Gambini Pasquale was a brave Philhellene who died heroically during a battle in the area of Athens. He originated from the city of Corte in Corsica, from a large family of distinguished soldiers.
The Greek bibliography refers often to him as “Gampini Paskouale” in Greek letters. The “Great Greek Encyclopedia” states that he arrived in Greece with the Italian Philhellene Joseph Abbati and other compatriots at the beginning of the war of independence. However, this view does not seem to be correct, as his presence is mentioned in the sources much later.
Initially, William St Clair in his work “That Greece might still be free”, ranks Gambini among about a dozen Italian revolutionaries who were sentenced to death in their homeland, in absentia, for their participation in the revolutionary movements of 1821 and for their political beliefs. This list comprised Collegno, Rosarol, Santa Rosa, Palma, Romei, Barandier, and others.
In addition, sketching Gambini’s life before he appeared in Greece, Vergé – Franceschi Michel, calls Gambini “the Red”. That is, the revolutionary. The author mentions that Gambini was associated to the Corsican revolutionary-thief, Gallocchio, and that he then fled to Greece where he took part in the liberation struggle of the Greeks, fighting against the Turks.
More information about Gambini and Gallocchio is provided by Silvani Paul. According to the international bibliography, but mainly the “History of the island of Corsica”, it appears that “Pascal Gambini” (as mentioned), came to Greece with another of his compatriots and Philhellene, Gallocchio. It seems that the latter served as “captain in Morea”. It is reported that at some point he returned for personal and family reasons in Corsica, where he was murdered.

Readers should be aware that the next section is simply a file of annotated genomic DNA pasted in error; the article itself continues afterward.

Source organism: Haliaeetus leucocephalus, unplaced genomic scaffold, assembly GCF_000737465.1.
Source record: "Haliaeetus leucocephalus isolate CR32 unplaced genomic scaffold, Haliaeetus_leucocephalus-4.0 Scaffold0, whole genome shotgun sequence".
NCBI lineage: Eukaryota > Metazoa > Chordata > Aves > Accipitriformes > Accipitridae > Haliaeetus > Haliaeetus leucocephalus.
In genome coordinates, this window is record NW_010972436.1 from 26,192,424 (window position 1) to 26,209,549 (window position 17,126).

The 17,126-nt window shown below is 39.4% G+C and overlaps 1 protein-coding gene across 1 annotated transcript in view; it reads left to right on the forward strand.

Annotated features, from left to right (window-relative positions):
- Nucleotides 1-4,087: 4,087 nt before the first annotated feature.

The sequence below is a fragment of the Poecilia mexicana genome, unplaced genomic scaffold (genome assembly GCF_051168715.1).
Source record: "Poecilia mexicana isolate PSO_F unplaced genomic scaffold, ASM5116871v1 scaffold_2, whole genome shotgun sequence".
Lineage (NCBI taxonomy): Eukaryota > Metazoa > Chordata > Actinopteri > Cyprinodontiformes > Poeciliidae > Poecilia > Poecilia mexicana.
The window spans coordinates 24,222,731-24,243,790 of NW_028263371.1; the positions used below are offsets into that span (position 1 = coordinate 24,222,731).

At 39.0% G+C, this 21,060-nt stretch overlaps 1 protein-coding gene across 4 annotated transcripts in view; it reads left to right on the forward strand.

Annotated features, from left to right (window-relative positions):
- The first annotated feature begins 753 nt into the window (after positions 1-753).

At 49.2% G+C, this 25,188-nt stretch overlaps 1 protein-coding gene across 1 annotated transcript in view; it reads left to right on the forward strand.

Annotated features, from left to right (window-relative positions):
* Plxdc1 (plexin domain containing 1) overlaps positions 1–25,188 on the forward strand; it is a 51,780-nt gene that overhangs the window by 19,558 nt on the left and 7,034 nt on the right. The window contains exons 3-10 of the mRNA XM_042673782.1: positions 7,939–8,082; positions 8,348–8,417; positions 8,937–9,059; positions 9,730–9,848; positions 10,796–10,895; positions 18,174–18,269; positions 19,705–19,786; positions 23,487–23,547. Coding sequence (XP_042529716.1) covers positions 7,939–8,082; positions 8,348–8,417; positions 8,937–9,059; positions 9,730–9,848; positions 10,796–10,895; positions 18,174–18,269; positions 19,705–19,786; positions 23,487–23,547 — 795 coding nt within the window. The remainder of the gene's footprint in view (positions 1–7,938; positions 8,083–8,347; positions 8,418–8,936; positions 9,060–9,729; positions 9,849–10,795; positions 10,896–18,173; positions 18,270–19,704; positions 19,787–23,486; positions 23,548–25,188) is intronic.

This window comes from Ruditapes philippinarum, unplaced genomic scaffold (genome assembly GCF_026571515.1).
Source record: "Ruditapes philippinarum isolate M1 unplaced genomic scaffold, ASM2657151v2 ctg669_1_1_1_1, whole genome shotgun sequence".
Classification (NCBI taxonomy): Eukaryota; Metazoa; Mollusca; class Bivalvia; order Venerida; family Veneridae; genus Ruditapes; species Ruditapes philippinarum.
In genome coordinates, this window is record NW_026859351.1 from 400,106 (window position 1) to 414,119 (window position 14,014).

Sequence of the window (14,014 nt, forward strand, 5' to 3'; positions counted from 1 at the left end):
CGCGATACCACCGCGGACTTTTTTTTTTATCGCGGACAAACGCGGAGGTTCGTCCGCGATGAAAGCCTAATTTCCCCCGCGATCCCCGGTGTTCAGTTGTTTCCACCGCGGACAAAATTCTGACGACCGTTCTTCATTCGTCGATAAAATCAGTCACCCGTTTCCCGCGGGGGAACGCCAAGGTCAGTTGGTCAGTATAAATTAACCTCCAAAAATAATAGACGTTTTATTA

Elie Papadacci refers to “the revolutionary-thieves Gallocchio and Pascal Gambini, who enlisted in the Greek forces“. It places their action in Greece only in the year 1826, a fact that has also not been verified. What is certain is that their presence is documented after 1824, as in 1823 Pascal Gambini appears to be the author and signatory of a revolutionary proclamation in Corsica. The proclamation is published by Valérie Sottocasa in a study.
From all the above sources, it appears that Gambini remained in Greece for a relatively short period, from 1824 or 1826 at the latest, until 1827.
In addition, the archives of Lord Gordon kept at the University of Aberdeen, comprise a letter from Gambini and other Philhellenes addressed to Gordon. The Philhellenes inform him that they were satisfying his wish and arrived in Ambelaki, a city in the Peloponnese, in the hope that they will be able to become useful to Colonel Fabvier, commander of the Greek Regular Army. The letter is dated March 12, 1827. One could therefore speculate that Gambini may have come to Greece at the urging and acquaintance of Lord Gordon. However, there is no further evidence to support this version.
In any case, the most reliable source about this Philhellene remains, as it is often the case, the biographer of the Philhellenes, Henri Fornèsy. According to his testimony, Gambini died after being first tortured by the Turks in Patissia, Athens, on May 6, 1827. Herni Fornèsy writes in his notes on Gambini exactly the following: